conciliate
verb (-ated; -ating) Etymology: Latin conciliatus, past participle of conciliare to assemble, unite, win over, from concilium assembly, council — more at council Date: 1545 transitive verb 1. to gain (as goodwill) by pleasing acts 2. to make compatible ; reconcile 3. appease intransitive verb to become friendly or agreeable Synonyms: see pacifyconciliation nounconciliative adjectiveconciliator nounconciliatory adjective

New Collegiate Dictionary. 2001.

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  • Conciliate — Con*cil i*ate (?; 106), v. t. [imp. & p. p. {Conciliated}; p. pr & vb. n. {Conciliating}.] [L. conciliatus, p. p. of conciliare to draw or bring together, unite, from concilium council. See {Council}.] To win ower; to gain from a state of… …   The Collaborative International Dictionary of English

  • conciliate — index arbitrate (adjudge), compromise (settle by mutual agreement), disarm (set at ease), intercede, mediate, mollify …   Law dictionary

  • conciliate — 1540s, from L. conciliatus, pp. of conciliare to bring together, unite in feelings, make friendly, from concilium council (see COUNCIL (Cf. council)). Related: Conciliated; conciliating …   Etymology dictionary

  • conciliate — *pacify, appease, placate, propitiate, mollify Analogous words: arbitrate, adjudicate (see JUDGE vb): mediate, intervene (see INTERPOSE): persuade, prevail (see INDUCE): calm, tranquilize (see corresponding adjectives at CALM): adjust,… …   New Dictionary of Synonyms

  • conciliate — ► VERB 1) make calm and content; placate. 2) mediate in a dispute. DERIVATIVES conciliation noun conciliator noun conciliatory adjective. ORIGIN Latin conciliare combine, gain , from concilium assembly …   English terms dictionary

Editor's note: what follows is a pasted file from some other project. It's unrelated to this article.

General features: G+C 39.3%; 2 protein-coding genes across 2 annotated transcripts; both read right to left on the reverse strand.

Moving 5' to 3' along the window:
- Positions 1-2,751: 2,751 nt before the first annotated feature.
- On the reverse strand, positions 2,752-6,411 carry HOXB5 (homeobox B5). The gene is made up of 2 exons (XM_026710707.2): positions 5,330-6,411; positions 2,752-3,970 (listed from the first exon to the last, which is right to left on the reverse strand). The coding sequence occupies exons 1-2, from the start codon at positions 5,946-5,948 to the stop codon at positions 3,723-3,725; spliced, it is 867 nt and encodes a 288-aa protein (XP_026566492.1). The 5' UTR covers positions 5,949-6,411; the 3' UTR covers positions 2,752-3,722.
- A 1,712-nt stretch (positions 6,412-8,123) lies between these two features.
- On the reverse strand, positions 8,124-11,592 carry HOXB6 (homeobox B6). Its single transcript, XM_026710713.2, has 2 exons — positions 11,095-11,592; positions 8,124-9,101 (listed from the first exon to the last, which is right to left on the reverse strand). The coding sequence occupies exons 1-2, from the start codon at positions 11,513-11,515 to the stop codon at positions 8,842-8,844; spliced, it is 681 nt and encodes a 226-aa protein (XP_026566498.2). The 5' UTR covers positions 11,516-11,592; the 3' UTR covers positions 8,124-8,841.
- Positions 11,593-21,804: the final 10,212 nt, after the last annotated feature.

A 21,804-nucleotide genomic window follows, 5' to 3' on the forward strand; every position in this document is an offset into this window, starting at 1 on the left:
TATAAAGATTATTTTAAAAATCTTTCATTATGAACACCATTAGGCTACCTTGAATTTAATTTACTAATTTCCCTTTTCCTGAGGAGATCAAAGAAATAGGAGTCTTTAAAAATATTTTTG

• conciliate — [kən sil′ē āt΄] vt. conciliated, conciliating [< L conciliatus, pp. of conciliare, to bring together, win over < concilium,COUNCIL] 1. to win over; soothe the anger of; make friendly; placate 2. to gain (regard, good will, etc.) by friendly …   English World dictionary

  • conciliate — [[t]kənsɪ̱lieɪt[/t]] conciliates, conciliating, conciliated VERB If you conciliate someone, you try to end a disagreement with them. [FORMAL] [V n] His duty was to conciliate the people, not to provoke them... The President has a strong political …   English dictionary

  • conciliate — conciliable /keuhn sil ee euh beuhl/, adj. conciliatingly, adv. conciliation, n. /keuhn sil ee ayt /, v., conciliated, conciliating. v.t. 1. to overcome the distrust or hostility of; placate; win over: to conciliate an angry competitor. 2. to win …   Universalium

  • conciliate — UK [kənˈsɪlɪeɪt] / US [kənˈsɪlɪˌeɪt] verb [intransitive/transitive] Word forms conciliate : present tense I/you/we/they conciliate he/she/it conciliates present participle conciliating past tense conciliated past participle conciliated formal to… …   English dictionary

  • conciliate — con|cil|i|ate [kənˈsılieıt] v [I and T] formal [Date: 1500 1600; : Latin; Origin: , past participle of conciliare to bring together, unite , from concilium; COUNCIL] to do something to make people more likely to stop arguing, especially by giving …   Dictionary of contemporary English

  • conciliate — verb (T) formal to do something to make people more likely to stop arguing, especially by giving them something they want: Negotiators were called in to conciliate between the warring factions. conciliator noun (C) …   Longman dictionary of contemporary English

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